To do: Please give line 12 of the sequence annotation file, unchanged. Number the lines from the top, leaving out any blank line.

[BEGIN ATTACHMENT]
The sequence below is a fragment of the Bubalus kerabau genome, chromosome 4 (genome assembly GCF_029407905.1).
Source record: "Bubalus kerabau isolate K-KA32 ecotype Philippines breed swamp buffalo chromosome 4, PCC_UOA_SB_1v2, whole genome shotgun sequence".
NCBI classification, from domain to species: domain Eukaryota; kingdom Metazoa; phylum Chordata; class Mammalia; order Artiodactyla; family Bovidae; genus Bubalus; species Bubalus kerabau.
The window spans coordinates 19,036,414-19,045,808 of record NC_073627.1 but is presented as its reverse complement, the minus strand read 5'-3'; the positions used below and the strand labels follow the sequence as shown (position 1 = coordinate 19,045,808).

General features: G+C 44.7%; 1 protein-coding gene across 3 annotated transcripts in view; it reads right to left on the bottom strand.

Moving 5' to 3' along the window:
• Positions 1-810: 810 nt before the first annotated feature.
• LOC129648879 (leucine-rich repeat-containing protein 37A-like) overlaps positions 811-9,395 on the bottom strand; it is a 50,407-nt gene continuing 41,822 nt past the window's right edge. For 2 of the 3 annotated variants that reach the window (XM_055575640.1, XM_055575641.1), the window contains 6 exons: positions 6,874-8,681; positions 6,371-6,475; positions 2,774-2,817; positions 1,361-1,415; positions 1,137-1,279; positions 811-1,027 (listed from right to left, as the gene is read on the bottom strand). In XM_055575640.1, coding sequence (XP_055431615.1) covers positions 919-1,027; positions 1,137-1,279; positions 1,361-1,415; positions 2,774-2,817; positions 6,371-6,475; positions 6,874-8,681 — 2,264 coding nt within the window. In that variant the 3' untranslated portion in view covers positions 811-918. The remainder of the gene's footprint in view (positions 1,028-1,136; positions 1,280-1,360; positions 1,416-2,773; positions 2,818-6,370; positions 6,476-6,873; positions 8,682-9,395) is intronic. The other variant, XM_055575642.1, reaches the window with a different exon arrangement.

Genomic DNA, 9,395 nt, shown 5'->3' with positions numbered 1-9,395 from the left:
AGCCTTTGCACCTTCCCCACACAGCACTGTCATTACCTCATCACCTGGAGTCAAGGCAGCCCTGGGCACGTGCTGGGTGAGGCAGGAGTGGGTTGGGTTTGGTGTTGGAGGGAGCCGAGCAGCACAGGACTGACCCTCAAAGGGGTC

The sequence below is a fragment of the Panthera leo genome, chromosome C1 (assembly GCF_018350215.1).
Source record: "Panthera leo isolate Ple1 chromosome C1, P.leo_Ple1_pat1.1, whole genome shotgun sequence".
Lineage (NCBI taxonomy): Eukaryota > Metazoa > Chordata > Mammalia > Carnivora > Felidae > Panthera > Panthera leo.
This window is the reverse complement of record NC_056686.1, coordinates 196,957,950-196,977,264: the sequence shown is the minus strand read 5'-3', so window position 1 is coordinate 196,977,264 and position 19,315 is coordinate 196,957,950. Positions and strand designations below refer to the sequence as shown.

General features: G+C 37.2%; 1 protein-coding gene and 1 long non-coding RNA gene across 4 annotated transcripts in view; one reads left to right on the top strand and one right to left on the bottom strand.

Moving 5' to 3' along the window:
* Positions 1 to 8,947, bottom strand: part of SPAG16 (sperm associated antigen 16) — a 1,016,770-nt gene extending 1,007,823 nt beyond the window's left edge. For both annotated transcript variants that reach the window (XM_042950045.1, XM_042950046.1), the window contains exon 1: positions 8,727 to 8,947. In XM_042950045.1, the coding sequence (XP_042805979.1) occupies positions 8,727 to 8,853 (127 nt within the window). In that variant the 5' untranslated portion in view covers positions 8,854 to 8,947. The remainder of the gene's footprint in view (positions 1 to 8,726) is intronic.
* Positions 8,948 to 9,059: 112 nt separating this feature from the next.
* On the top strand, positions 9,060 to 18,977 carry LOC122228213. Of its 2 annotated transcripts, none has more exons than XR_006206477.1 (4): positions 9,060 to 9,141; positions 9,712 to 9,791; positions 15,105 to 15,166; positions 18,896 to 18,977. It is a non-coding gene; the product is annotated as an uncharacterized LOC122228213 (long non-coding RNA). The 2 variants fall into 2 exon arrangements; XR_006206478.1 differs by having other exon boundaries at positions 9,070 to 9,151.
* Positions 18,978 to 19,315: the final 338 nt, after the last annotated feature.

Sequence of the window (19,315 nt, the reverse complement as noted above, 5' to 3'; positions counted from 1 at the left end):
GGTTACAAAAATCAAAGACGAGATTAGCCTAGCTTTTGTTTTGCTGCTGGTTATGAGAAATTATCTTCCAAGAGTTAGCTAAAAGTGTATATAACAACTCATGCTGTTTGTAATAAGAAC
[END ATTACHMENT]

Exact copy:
Source record: "Panthera leo isolate Ple1 chromosome C1, P.leo_Ple1_pat1.1, whole genome shotgun sequence".